A Tale of Two Mediterraneans
Written by Irene Garcia
This year has seen unprecedented amounts of migrants arriving at the Balearic Islands. So far in 2021, 91 boats with more than 1400 people have arrived on the shores of these islands. This year has also seen unprecedented numbers of Spanish tourists in the Balearics – in some islands it was up to double the numbers of 2019. Over the summer, I took part in the University of Warwick Undergraduate Research Support Scheme (URSS). Focusing specifically on Spain, I investigated the dominant representations of the Mediterranean in Spanish popular culture and how they exclude and dehumanise the experiences of migrants. I did this by looking at popular culture materials which portray images of the ‘hospitable Mediterranean’, as well as existing migrant testimonies describing their experience of arrival in Spain. Through a discourse analysis of these materials, I looked at how migrant testimonies can challenge dominant views of the Mediterranean, and how these struggles can shape the way the Mediterranean is represented.
The mainstream representation of the Mediterranean is evident in the advertising campaign by the beer company, Estrella Damm, which released yearly advertising campaigns in the summer under the slogan “Mediterráneamente”. This translates as “in a Mediterranean way”, submitting so-called Mediterranean values alongside images of a picture-perfect summer and a catchy song. These adverts have become an important part of Spanish television culture – the 2021 advert accumulated 14 million views in the two months after it was released, an incredibly high figure for a television advertisement.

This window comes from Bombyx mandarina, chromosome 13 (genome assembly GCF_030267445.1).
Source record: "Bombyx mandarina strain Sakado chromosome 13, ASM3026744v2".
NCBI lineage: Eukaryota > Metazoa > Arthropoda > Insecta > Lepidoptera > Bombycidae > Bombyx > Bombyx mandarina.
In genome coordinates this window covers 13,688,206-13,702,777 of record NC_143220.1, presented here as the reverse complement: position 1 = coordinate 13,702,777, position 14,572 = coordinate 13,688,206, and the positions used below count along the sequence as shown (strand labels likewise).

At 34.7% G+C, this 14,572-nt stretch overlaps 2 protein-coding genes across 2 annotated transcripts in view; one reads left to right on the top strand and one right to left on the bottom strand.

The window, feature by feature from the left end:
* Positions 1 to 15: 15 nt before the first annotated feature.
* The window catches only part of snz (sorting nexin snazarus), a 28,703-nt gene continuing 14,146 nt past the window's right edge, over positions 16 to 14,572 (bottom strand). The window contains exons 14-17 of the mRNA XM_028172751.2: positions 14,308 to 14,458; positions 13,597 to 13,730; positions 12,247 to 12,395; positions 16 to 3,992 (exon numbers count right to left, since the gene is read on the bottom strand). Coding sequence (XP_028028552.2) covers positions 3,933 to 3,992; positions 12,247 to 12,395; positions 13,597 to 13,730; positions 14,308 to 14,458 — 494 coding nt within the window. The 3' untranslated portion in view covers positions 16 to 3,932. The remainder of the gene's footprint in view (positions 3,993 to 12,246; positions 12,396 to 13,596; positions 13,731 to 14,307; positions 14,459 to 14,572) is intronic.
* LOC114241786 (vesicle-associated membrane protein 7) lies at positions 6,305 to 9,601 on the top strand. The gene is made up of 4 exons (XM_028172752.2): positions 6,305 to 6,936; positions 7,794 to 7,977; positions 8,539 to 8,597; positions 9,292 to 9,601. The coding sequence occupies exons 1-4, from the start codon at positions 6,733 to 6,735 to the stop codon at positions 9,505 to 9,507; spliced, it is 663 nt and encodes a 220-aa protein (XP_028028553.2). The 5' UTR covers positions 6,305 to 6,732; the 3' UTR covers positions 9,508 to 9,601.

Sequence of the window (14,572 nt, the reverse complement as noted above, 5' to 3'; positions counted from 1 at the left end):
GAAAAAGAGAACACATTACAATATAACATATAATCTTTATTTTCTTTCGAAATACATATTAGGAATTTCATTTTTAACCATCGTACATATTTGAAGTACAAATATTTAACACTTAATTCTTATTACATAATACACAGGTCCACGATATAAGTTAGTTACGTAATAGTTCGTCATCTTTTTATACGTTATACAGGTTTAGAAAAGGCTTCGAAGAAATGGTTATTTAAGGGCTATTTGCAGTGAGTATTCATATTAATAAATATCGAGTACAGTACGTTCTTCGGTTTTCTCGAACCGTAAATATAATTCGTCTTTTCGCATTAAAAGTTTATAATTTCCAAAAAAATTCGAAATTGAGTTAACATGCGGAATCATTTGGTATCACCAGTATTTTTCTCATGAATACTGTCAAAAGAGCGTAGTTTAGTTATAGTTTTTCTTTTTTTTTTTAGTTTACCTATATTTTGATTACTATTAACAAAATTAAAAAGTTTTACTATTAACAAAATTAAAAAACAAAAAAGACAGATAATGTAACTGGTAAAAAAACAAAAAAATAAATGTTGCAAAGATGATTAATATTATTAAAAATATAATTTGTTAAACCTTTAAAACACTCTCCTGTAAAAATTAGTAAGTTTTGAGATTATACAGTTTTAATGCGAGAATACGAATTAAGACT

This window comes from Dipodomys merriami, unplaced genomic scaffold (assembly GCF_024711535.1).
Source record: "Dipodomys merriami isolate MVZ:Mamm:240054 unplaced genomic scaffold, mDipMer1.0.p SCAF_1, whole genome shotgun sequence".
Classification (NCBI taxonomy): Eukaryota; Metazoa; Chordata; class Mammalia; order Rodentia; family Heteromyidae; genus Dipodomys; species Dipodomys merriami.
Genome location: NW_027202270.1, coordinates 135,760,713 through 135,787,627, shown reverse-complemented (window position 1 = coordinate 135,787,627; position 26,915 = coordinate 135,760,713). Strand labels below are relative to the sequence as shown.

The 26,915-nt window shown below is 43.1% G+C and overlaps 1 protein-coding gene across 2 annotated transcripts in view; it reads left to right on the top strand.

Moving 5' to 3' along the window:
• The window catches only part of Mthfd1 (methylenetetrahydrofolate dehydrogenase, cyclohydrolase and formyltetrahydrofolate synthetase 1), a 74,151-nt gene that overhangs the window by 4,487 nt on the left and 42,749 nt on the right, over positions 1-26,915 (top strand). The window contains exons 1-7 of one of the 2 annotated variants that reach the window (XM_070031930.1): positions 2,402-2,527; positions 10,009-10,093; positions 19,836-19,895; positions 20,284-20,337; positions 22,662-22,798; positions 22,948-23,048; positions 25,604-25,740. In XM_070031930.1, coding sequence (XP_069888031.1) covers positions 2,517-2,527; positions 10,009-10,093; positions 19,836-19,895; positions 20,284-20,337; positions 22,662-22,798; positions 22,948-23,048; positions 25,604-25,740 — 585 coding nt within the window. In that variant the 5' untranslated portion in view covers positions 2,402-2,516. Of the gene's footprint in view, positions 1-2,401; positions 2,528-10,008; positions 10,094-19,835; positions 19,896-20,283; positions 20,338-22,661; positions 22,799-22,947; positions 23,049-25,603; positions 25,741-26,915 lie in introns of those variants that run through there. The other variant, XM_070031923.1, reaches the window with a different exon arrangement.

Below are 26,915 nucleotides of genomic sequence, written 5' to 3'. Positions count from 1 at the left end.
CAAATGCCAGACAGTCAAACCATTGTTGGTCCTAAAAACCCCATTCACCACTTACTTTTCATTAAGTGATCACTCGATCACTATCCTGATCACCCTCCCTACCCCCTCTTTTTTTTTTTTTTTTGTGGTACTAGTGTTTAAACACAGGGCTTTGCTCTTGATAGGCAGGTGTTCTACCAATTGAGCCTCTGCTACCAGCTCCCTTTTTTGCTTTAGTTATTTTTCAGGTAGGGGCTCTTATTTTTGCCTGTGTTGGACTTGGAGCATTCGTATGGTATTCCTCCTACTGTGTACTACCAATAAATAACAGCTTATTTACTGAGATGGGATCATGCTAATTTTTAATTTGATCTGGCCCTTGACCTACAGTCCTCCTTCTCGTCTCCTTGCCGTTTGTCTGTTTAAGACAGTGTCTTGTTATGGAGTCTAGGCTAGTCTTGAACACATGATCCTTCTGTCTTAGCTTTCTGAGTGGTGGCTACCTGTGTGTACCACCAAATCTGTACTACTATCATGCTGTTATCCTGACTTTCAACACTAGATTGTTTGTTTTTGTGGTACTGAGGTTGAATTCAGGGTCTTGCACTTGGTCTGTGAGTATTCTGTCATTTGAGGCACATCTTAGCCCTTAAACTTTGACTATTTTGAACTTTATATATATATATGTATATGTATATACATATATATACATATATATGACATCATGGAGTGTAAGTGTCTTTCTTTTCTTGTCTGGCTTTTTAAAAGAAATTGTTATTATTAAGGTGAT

The key theme of the beer advertisement is the ‘Mediterranean way of life’, based on values such as hospitality, respect and altruism. This appears throughout the plot of the video advertisement, which follows a woman at the beach who appears to have fallen for a famous actor standing on the other side of the beach. In the end, the main character does not walk up to the famous actor, and instead approaches a volunteer who is cleaning the ocean just behind him. The volunteer is described as generous, willing to act and change the status quo, and a good person. Arguably, these are the kind of Mediterranean values that the advert is trying to transmit, values which correlate with the findings of the Anna Lindh survey on intercultural trends in the Mediterranean region, in which Spanish respondents answered that hospitality, the ‘Mediterranean way of life and food’, and the ‘common cultural heritage’ best describe the region.
As the beach-goers gossip about the possible relationship between the woman and the famous actor, they remark that she is out of his league. In this context, one of the characters says that “certain borders cannot be crossed”, meaning that they see no future for the pair. However, another character says that he is about to be witness to a “love without barriers”. Using words like “border” is not accidental and has to be considered within a climate in which migration has been highly politicised by certain political parties and groups in Spain. Interestingly, in the advert, these connotations happily coexist with the picture-perfect beach in the background. Highly charged concepts are, in this way, instrumentalised and used as props to further the advertisement’s plot.
Migrant perspectives on the Mediterranean